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spaceSpace and Physics

Scientist Spotlight: Michael Collins

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Lisa Winter

Guest Author

clockOct 31 2013, 16:36 UTC
91 Scientist Spotlight: Michael Collins
NASA

"When the history of our galaxy is written, and for all any of us know it may already have been, if Earth gets mentioned at all it won't be because its inhabitants visited their own moon. That first step, like a newborn's cry, would be automatically assumed. What would be worth recording is what kind of civilization we earthlings created and whether or not we ventured out to other parts of the galaxy." - Michael Collins

 

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Michael Collins was born October 31, 1930 in Rome, Italy. He is the son of U.S. Army Major General James Lawton Collins and Kate Lawton. His childhood was spent as an Army brat and was accepted to the United States Military Academy following high school. After he graduated from West Point in 1952, he became a test pilot at Edwards Air Force Base in California. His decision to join the Air Force instead of the Army was to escape rumors that he had only succeeded because of his father’s rank and also because his uncle, General Joseph “Lightning Joe” Lawton Collins, was the Army Chief of Staff.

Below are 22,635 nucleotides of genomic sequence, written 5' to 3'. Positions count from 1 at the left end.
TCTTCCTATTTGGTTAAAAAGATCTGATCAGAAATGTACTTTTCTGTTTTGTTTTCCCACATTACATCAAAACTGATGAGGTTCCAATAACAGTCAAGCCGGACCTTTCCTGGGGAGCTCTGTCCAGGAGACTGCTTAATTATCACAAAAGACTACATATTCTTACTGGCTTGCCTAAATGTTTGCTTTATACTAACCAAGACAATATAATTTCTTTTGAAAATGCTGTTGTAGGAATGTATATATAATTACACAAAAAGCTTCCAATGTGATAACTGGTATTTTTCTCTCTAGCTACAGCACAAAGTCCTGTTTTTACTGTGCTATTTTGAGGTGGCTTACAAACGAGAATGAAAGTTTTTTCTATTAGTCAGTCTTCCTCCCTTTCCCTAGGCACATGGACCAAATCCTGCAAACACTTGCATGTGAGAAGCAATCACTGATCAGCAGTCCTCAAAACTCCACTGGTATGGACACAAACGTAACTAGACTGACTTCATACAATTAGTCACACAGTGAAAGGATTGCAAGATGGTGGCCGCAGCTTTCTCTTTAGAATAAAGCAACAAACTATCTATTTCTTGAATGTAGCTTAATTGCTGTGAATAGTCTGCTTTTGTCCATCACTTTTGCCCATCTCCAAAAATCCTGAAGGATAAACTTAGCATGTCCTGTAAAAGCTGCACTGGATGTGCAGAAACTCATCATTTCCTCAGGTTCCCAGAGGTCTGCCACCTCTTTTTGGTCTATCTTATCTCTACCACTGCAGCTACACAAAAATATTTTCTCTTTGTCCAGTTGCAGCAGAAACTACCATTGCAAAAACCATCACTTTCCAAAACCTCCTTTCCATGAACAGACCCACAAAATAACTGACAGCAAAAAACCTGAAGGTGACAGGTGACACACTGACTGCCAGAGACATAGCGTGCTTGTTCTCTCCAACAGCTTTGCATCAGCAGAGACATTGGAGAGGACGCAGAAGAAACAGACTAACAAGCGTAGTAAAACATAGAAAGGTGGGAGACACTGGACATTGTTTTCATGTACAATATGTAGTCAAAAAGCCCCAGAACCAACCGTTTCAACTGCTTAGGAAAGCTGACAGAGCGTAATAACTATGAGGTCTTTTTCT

Collins was drawn to NASA after seeing the first group of astronauts, known as the Original Seven: John Glenn, Alan Shepard, Gus Grissom, Deke Slayton, Gordon Cooper, Wally Shirra, and Scott Carpenter. Collins applied to be in the second group, but his application was not accepted. When NASA called for a third group, Collins reapplied and he was chosen to be an astronaut.

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While Collins was a backup for Gemini 7, his first mission was Gemini 10 where he served as Pilot with Command Pilot John Young. The 3-day-long mission from July 18-21, 1966 included docking with the Agena Target Vehicle (ATV). This was the first time the ATV’s propulsion system was used. Collins performed two spacewalks, totaling 63 minutes. 

 

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Michael Collins returned to space again in 1969 as part of the famed Apollo 11 crew. On July 20, 1969, Collins remained in the Command/Service Module alone for over 21 hours while Buzz Aldrin and Neil Armstrong detached in the Lunar Module and became the first humans to walk on the moon. While he orbited the moon and communication cut off, Collins felt very alone: "I am alone now, truly alone, and absolutely isolated from any known life. I am it. If a count were taken, the score would be three billion plus two over on the other side of the moon, and one plus God knows what on this side.”

 

Altogether during his career as an astronaut, Michael Collins spent 266 hours in space. After he left NASA, he became director at the National Air & Space Museum. Eight years later, he left the Smithsonian Institution and became a private aerospace consultant.

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Michael Collins and his wife Patricia have been married for over 50 years and have three children. He is now retired and living in Florida where he spends his time fishing, painting, and “searching for a really good bottle of cabernet under ten dollars.”


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